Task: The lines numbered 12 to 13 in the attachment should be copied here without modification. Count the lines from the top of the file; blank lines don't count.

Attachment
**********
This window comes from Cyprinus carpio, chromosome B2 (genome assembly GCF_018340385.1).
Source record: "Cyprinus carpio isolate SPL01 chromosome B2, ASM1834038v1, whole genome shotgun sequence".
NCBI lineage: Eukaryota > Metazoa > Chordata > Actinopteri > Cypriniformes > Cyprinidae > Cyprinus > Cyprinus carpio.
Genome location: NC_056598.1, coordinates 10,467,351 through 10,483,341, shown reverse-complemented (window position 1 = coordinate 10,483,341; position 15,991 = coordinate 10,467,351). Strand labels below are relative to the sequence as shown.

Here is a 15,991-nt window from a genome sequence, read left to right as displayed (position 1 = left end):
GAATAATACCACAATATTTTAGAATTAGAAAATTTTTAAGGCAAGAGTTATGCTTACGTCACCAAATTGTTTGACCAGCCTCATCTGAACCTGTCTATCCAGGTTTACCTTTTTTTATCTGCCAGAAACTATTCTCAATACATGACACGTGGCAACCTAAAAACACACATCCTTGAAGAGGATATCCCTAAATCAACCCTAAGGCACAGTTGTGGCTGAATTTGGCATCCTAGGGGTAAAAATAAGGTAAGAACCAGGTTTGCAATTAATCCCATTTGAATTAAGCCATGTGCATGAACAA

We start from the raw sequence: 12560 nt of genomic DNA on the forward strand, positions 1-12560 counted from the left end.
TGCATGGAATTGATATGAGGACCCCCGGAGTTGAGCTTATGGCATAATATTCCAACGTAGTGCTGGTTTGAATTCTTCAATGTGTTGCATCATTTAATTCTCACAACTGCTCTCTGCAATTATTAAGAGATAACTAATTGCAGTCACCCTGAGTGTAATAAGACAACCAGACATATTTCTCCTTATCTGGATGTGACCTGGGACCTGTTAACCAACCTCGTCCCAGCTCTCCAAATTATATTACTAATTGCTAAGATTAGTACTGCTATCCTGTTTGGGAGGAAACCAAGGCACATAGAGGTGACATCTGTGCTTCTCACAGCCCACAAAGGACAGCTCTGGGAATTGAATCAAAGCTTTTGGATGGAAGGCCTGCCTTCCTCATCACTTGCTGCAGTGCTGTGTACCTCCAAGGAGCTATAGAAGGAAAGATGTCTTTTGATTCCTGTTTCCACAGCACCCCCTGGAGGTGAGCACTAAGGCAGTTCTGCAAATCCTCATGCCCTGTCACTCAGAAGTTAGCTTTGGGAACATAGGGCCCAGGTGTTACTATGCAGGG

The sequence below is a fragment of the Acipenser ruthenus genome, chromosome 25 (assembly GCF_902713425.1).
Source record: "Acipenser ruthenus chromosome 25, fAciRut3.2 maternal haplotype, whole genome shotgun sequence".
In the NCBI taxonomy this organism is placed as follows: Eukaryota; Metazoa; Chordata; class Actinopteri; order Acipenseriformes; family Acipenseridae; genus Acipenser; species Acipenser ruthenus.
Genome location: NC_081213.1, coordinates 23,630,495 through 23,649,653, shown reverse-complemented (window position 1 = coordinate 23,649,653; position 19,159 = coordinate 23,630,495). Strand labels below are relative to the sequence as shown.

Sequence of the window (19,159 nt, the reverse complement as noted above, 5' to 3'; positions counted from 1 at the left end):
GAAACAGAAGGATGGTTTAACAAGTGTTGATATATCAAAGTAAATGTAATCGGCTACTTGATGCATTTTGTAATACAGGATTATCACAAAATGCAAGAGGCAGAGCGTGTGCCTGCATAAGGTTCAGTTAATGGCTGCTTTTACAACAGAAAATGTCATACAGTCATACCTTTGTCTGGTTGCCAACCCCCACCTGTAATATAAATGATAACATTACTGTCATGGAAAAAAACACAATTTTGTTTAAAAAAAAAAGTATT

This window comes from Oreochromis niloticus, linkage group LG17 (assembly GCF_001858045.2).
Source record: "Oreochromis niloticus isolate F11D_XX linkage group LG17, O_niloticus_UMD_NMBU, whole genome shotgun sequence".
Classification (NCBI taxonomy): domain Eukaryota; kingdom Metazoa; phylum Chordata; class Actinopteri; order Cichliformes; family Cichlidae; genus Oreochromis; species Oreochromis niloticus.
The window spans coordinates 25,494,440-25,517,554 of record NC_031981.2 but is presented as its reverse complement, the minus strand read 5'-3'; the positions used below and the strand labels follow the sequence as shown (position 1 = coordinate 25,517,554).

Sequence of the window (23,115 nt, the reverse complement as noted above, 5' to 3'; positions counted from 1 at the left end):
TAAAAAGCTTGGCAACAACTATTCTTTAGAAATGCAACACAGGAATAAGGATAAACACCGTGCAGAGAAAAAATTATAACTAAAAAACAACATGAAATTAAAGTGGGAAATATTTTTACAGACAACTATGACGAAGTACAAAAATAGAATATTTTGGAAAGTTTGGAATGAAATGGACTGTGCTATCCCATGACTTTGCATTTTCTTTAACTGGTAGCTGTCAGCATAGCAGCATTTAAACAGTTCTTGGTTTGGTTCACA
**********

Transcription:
Genome location: NC_081213.1, coordinates 23,630,495 through 23,649,653, shown reverse-complemented (window position 1 = coordinate 23,649,653; position 19,159 = coordinate 23,630,495). Strand labels below are relative to the sequence as shown.

Sequence of the window (19,159 nt, the reverse complement as noted above, 5' to 3'; positions counted from 1 at the left end):